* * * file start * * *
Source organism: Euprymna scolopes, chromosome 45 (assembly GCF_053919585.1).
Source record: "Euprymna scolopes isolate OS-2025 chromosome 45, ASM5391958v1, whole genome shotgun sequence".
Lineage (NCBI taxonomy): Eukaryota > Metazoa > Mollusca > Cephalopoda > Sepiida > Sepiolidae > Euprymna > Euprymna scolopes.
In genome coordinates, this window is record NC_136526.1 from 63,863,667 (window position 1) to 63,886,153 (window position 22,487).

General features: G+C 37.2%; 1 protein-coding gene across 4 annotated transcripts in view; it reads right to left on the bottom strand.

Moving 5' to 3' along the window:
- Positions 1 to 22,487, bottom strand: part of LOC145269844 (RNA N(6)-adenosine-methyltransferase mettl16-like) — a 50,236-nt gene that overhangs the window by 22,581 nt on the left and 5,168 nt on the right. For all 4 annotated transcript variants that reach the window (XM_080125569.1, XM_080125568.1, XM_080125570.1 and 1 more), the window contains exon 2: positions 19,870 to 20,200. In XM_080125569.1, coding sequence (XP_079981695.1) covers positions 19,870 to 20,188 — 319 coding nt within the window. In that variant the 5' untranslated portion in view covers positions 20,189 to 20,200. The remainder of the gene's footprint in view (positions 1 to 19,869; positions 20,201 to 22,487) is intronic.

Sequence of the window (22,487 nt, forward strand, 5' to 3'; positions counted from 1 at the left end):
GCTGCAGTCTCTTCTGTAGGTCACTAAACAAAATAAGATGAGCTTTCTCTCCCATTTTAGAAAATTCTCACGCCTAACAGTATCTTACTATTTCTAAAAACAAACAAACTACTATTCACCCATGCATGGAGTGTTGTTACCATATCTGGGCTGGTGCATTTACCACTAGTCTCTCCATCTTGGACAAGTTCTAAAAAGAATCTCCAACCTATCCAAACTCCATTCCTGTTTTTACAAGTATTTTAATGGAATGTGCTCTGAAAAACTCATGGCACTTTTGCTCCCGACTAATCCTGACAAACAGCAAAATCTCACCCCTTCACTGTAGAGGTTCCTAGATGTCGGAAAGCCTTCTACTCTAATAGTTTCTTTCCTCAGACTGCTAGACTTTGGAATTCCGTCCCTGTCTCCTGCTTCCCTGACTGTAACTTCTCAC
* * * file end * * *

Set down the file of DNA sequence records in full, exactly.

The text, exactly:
Source organism: Euprymna scolopes, chromosome 45 (assembly GCF_053919585.1).
Source record: "Euprymna scolopes isolate OS-2025 chromosome 45, ASM5391958v1, whole genome shotgun sequence".
Lineage (NCBI taxonomy): Eukaryota > Metazoa > Mollusca > Cephalopoda > Sepiida > Sepiolidae > Euprymna > Euprymna scolopes.
In genome coordinates, this window is record NC_136526.1 from 63,863,667 (window position 1) to 63,886,153 (window position 22,487).

General features: G+C 37.2%; 1 protein-coding gene across 4 annotated transcripts in view; it reads right to left on the bottom strand.

Moving 5' to 3' along the window:
- Positions 1 to 22,487, bottom strand: part of LOC145269844 (RNA N(6)-adenosine-methyltransferase mettl16-like) — a 50,236-nt gene that overhangs the window by 22,581 nt on the left and 5,168 nt on the right. For all 4 annotated transcript variants that reach the window (XM_080125569.1, XM_080125568.1, XM_080125570.1 and 1 more), the window contains exon 2: positions 19,870 to 20,200. In XM_080125569.1, coding sequence (XP_079981695.1) covers positions 19,870 to 20,188 — 319 coding nt within the window. In that variant the 5' untranslated portion in view covers positions 20,189 to 20,200. The remainder of the gene's footprint in view (positions 1 to 19,869; positions 20,201 to 22,487) is intronic.

Sequence of the window (22,487 nt, forward strand, 5' to 3'; positions counted from 1 at the left end):
GCTGCAGTCTCTTCTGTAGGTCACTAAACAAAATAAGATGAGCTTTCTCTCCCATTTTAGAAAATTCTCACGCCTAACAGTATCTTACTATTTCTAAAAACAAACAAACTACTATTCACCCATGCATGGAGTGTTGTTACCATATCTGGGCTGGTGCATTTACCACTAGTCTCTCCATCTTGGACAAGTTCTAAAAAGAATCTCCAACCTATCCAAACTCCATTCCTGTTTTTACAAGTATTTTAATGGAATGTGCTCTGAAAAACTCATGGCACTTTTGCTCCCGACTAATCCTGACAAACAGCAAAATCTCACCCCTTCACTGTAGAGGTTCCTAGATGTCGGAAAGCCTTCTACTCTAATAGTTTCTTTCCTCAGACTGCTAGACTTTGGAATTCCGTCCCTGTCTCCTGCTTCCCTGACTGTAACTTCTCAC